What is trauma? Few people go through life without experiencing it somehow. Trauma is a person’s emotional response to a distressing experience. Unlike ordinary everyday hardships, traumatic events are typically very sudden, unpredictable, or pose a serious threat to someone’s life, and feel beyond a person’s control.
Events that are traumatic to the degree they undermine someone’s sense of safety and security and create hypervigilance that catastrophe may strike at any time. The most common traumatic events tend to be parental loss during childhood, auto accidents, domestic abuse, sexual assault, military experiences, or an unexpected loss of a loved one. However, trauma can affect anyone from all walks of life.
Types of Trauma
A traumatized person can feel a wide range of emotions immediately after a traumatic event, or sometimes years later. There are generally feelings of being overwhelmed, helpless, shocked, or having difficulty processing experience.
Aside from affecting one’s mind and emotions, trauma also can present itself in physical forms. If long-term trauma affects a person’s everyday well-being, it can indicate the trauma has developed into a chronic mental health disorder called post-traumatic stress disorder, or PTSD.
There are several types of trauma, including:
- Acute trauma: Acute trauma reflects intense distress immediately after a one-time event, and the reaction is a shorter duration.
- Chronic trauma: Chronic trauma can arise from repeated or prolonged harmful events.
- Complex trauma: Complex trauma is caused by experiencing repeated or multiple traumatic events happening to which there is no possibility of escape. The sense of being trapped is the feature of said experience. Like other types of trauma, it undermines a sense of safety in the world and causes hypervigilance and constant exhausting monitoring of possible threats in their surrounding environment.
- Secondary or vicarious trauma: This trauma happens from exposure to other people’s suffering and strikes those in professions called to suffering and mayhem. Physicians, first responders, and law enforcement are at risk of compassion fatigue, where they eventually avoid investing emotional attachments to others in an attempt to protect themselves from experiencing further distress.
- Adverse Childhood Experiences (ACE): ACE covers a wide range of difficult situations where children have either directly faced or witnessed emotional, physical, or sexual abuse while growing up before effectively developing coping skills. ACEs disrupt the normal course of development and can last long into adulthood.
Symptoms of Trauma
Symptoms of trauma can range from mild to severe. Many factors that determine how a traumatic event can affect someone such as their characteristics, the presence of other existing mental health conditions, previous exposure to similar traumatic events, the type and characteristics of the event, and their background in handling their emotions.
There are emotional and psychological responses to trauma, and a person who experiences trauma may feel:
- Difficulties concentration
It may be difficult for someone who has experienced trauma to cope with their feelings, causing them to be more withdrawn from others. Emotional outbursts are common, as well as flashbacks where they relive the traumatic event in their mind, and one may suffer from nightmares.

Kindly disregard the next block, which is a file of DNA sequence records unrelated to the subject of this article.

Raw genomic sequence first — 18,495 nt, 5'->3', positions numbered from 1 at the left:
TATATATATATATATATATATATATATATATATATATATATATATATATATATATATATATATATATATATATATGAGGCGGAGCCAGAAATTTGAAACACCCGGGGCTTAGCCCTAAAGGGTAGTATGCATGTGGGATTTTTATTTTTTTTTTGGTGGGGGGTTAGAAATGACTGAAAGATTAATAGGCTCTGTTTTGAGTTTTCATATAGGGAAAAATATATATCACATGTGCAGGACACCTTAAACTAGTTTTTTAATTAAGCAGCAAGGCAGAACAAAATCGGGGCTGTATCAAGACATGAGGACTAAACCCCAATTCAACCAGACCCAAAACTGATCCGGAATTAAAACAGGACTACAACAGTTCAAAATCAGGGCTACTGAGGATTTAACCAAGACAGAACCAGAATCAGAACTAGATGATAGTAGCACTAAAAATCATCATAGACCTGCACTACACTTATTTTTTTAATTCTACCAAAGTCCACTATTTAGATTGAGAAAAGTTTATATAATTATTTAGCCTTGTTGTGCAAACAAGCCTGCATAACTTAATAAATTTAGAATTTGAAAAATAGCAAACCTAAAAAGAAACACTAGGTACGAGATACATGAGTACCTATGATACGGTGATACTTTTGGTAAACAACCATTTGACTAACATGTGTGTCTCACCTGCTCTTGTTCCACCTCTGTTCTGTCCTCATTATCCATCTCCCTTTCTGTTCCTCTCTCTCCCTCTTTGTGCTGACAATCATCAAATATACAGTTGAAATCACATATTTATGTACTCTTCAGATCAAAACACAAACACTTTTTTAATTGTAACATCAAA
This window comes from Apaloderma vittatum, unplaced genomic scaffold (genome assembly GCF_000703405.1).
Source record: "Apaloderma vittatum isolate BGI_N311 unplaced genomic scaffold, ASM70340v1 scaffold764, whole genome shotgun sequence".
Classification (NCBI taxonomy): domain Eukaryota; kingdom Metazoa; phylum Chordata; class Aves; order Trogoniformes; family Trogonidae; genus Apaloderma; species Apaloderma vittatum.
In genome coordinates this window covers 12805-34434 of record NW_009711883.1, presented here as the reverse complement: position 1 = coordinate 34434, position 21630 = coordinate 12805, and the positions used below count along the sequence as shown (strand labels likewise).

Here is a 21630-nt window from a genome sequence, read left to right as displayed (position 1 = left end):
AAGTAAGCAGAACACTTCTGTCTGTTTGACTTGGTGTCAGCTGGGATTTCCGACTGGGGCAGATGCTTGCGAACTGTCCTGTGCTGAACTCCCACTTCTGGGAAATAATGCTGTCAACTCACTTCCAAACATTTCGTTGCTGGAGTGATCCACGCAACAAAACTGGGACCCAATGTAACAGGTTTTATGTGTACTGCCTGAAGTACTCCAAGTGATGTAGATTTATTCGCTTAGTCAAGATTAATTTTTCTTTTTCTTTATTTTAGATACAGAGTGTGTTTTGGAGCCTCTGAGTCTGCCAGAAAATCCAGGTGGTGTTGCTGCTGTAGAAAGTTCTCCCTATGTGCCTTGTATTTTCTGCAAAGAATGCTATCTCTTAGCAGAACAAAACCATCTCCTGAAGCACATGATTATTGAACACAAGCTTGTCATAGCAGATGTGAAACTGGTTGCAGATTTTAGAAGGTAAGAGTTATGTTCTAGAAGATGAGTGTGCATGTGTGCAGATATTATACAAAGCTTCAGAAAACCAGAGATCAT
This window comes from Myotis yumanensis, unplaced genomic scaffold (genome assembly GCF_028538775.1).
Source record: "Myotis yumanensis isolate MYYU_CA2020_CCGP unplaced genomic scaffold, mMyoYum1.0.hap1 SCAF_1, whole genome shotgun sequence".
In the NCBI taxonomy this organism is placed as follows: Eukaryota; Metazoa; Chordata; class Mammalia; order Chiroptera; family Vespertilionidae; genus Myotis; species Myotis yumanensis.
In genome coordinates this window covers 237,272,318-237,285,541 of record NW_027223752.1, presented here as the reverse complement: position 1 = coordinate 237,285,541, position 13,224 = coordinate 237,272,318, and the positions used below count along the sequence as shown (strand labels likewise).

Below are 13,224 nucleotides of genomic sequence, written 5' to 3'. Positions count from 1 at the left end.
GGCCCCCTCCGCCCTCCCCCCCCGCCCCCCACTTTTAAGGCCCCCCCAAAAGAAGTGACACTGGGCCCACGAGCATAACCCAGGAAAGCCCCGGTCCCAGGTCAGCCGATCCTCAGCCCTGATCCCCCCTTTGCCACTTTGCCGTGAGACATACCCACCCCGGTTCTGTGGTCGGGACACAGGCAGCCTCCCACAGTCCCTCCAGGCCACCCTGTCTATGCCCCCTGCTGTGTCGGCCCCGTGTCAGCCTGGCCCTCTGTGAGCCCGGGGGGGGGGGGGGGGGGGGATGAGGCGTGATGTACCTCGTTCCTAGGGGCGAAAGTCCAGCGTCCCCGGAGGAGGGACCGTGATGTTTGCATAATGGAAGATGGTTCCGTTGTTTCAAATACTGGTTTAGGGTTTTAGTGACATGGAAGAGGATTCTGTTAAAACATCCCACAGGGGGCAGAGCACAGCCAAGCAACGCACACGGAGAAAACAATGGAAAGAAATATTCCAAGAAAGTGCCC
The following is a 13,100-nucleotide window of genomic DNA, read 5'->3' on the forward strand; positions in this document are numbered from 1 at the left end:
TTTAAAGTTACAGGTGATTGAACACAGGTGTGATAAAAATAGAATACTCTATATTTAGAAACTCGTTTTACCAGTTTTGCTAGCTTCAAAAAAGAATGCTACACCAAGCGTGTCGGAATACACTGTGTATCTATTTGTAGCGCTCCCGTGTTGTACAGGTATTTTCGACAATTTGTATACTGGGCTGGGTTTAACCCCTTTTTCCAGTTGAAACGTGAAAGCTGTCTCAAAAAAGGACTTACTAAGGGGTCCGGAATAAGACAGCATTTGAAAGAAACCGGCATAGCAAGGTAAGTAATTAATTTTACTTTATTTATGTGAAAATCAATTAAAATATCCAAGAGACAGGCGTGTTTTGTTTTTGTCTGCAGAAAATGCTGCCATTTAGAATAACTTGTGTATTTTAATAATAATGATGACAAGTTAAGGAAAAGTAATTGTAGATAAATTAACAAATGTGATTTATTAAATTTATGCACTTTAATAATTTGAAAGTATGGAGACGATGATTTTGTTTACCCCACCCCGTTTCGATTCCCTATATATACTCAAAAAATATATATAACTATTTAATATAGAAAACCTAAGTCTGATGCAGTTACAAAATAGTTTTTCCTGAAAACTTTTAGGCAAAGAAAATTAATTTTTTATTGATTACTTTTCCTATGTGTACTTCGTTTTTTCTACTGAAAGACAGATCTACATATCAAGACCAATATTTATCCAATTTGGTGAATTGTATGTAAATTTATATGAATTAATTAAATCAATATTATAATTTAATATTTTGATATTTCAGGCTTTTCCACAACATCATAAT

Physical responses are common, along with emotional reactions to trauma. Physical responses include:
- Digestive issues
- Racing heart
- Feeling on edge
“Normal Trauma” vs. PTSD
Reading through symptoms that commonly occur during a traumatic event, you may notice they are also symptoms of PTSD. Having these symptoms does not mean you suffer from PTSD, and although the symptoms may be distressing, they are usually much less severe than symptoms of PTSD.
PTSD cannot be diagnosed until at least a month following the traumatic event because many PTSD-like symptoms are part of the body’s natural response. For many people, these symptoms gradually fade over time.
Treatment for Trauma
Some individuals may develop other mental health issues, such as depression, anxiety, and substance abuse issues. If you or someone you know is struggling with any of these symptoms, it’s advised to seek help and guidance before these symptoms worsen over time. A therapist can provide support and help you understand your trauma and symptoms better.
Trauma treatment depends on the symptoms you experience. Psychotherapy, medication, self-care, or a combination of all three are approaches to treatment for trauma. Treatment focuses on helping individuals integrate their emotional responses to the trauma and address any mental health conditions.
Seeking healthy coping strategies with help from a support group, therapist, or friends and family can help you process and cope with your trauma. It may also be helpful to establish a routine. Traumatic events feel disruptive to one’s life, so having a set schedule can help bring security and predictability back to everyday life.
Seeking Treatment and Therapy
Understanding and re-evaluating traumatic experiences with a trusted mental health professional can help move through trauma, and regain control over thoughts and feelings related to trauma.
Stanley Wipfli is a licensed trauma-based therapist located in downtown San Francisco, specializing in anxiety, depression, and PTSD therapy. Stanley is trained in evidence-based therapy methods and uses extensive experience and knowledge to provide the highest quality of care.
With therapy, it’s possible to discover a life to thrive in beyond your trauma.
You don’t have to suffer when help is available. Contact Stanley Wipfli today for a free 15-minute consultation. In-person therapy is available in downtown San Francisco, as well as virtual therapy sessions for all California residents.